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Court of Appeal, First District, Division 5, California.

 Ronald L. DAVIS, et al., Plaintiffs and Respondents, v. The CONTINENTAL INSURANCE CO., et al., Defendants and Appellants.


Decided: March 13, 1986

 Paul H. Cyril, Elliot L. Bien and Richard R. Dale, Bronson, Bronson & McKinnon, San Francisco, for defendants and appellants. Leonard Sacks, Encino, Kenneth C. Blickenstaff, Lipsky & Blickenstaff, Claremont, and Edward P. Mathewson, San Jose, for plaintiffs and respondents.

We are called upon to determine whether the prohibitions of Insurance Code section 790.03, subdivision (h), apply to independent  insurance adjusters retained by insurance companies to investigate and resolve claims.1


Underwriters Adjusting Company, an independent insurance adjuster, was retained by Continental Insurance Company to investigate and adjust a claim with respondents Ronald and Michele Davis.2  Settlement negotiations failed, Continental denied the claim, and respondents sued Continental and Underwriters for, inter alia, violation of section 790.03, subdivision (h)(1) through (5), and recovered general and punitive damages against each.   Continental does not contest its liability for general damages nor the amount thereof, but appeals only on the ground that the punitive damages are inappropriate and excessive.   Underwriters contends it is not subject to section 790.03, and has no liability thereunder.

We emphasize that we are confronted with a finding of liability based only on a violation of a statutory duty.   Therefore, it is unnecessary to discuss Underwriters' theories which exonerate it due to the lack of a contractual relationship with respondents.3  Section 790.03 is part of the Unfair Practices Act.  (Ins.Code, § 790 et. seq.)   Underwriters contends that the Unfair Practices Act applies only to persons and entities engaged in the business of insurance, that independent insurance adjusters are not so engaged, and thereby reasons that it cannot be subject to liability for violation of a statute which was not designed to regulate its activities.   It further contends that independent insurance adjusters are regulated solely by the Insurance Adjusters Act (Ins.Code, § 14000 et seq), to the exclusion of section 790.03.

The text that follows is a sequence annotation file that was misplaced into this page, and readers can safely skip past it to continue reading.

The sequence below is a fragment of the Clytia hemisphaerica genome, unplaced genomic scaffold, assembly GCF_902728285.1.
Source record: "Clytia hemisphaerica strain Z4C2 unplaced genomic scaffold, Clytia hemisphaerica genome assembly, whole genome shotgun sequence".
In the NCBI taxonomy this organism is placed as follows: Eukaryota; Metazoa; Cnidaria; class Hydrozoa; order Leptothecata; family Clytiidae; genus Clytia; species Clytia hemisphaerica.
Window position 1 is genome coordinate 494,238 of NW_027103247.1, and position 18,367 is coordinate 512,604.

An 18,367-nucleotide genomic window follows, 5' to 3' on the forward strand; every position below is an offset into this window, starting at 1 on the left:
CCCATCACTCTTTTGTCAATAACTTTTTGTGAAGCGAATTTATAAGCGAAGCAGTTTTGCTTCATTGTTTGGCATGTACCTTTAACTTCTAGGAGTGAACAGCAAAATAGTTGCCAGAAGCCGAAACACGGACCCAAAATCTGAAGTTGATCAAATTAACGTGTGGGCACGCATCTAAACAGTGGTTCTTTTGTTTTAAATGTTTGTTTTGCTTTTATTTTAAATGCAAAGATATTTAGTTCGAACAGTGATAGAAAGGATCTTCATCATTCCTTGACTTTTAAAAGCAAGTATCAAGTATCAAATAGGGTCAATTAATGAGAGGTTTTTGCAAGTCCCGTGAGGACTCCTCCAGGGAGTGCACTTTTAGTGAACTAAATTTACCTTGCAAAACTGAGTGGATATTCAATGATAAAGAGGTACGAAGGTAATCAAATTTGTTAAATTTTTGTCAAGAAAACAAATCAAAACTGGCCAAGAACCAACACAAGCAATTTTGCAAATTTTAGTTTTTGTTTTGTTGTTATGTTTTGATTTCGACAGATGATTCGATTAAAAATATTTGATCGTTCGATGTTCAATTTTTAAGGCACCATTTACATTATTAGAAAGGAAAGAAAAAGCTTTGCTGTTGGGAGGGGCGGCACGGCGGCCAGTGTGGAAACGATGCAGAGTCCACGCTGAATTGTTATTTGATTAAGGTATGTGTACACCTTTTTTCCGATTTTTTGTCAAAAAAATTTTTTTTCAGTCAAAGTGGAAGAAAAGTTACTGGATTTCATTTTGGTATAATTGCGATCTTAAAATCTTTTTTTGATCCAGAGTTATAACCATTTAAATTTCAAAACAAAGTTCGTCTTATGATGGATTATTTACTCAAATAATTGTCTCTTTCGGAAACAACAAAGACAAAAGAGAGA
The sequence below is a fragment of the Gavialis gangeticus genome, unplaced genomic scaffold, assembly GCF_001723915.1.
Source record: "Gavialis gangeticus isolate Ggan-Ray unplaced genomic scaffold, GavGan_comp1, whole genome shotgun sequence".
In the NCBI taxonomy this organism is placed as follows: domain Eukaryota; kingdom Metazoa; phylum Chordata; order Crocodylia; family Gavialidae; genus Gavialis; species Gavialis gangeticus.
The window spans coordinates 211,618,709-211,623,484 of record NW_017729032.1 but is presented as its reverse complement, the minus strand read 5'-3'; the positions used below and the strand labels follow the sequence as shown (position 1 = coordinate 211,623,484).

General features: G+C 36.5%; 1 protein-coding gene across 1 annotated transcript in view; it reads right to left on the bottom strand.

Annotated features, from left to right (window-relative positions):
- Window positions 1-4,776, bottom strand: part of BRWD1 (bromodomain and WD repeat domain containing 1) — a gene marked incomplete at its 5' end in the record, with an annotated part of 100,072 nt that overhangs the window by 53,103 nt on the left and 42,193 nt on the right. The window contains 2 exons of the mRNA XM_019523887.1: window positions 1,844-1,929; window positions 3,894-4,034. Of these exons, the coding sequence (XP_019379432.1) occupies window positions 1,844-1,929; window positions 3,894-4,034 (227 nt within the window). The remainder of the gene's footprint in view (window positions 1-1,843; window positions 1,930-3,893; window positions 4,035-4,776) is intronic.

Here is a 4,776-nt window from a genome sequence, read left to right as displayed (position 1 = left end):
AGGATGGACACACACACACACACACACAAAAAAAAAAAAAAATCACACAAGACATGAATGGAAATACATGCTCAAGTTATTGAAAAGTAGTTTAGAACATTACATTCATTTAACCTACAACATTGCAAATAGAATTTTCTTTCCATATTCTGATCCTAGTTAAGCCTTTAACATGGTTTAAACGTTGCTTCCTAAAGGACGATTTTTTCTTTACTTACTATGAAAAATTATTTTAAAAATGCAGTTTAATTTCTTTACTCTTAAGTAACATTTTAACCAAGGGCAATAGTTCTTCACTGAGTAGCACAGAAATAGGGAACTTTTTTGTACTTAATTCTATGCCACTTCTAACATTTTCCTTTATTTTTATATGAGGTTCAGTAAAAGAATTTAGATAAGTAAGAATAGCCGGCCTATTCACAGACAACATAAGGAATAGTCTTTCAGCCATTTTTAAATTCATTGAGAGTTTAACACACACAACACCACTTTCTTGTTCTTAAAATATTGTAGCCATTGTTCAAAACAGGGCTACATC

Addressing this latter contention first, we note at least two reasons for its rejection.   First, the mere fact that adjusters are regulated under one area of the Insurance Code does not preclude them from being governed by other portions.  (See, e.g., restrictions on compensation of insurance adjusters in Ins.Code, §§ 815–816.)   No provision of the Insurance Adjusters Act can be construed as insulating adjusters from liability for conduct prohibited by other regulatory acts in the Insurance Code.   Second, the Insurance Adjusters Act is principally concerned with licensing.   Its regulatory provisions primarily govern the adjusters' relationship with their clients, rather than with the insured party or the claimant, as contrasted with subdivision (h) of section 790.03, which is designed to protect insureds, claimants and the general public.

 To determine who is governed by the Unfair Practices Act we look first to its language, which specifically defines and prohibits various “unfair claims settlement practices” as “unfair and deceptive acts or practices in the business of insurance.”  (Ins.Code, § 790.03.)   Hence, the Act clearly recognizes that the settlement of insurance claims is part and parcel of the business of insurance.   Section 790.01 states:  “This article applies to reciprocal and interinsurance exchanges, Lloyds Insurers, fraternal benefit societies, fraternal fire insurers, grants and annuities societies, insurers holding certificates of exemptions, motor clubs, nonprofit hospital associations, agents, brokers, solicitors, surplus line brokers and special lines surplus line brokers as well as all other persons engaged in the business of insurance.”  (Ins.Code, § 790.01, emphasis supplied.)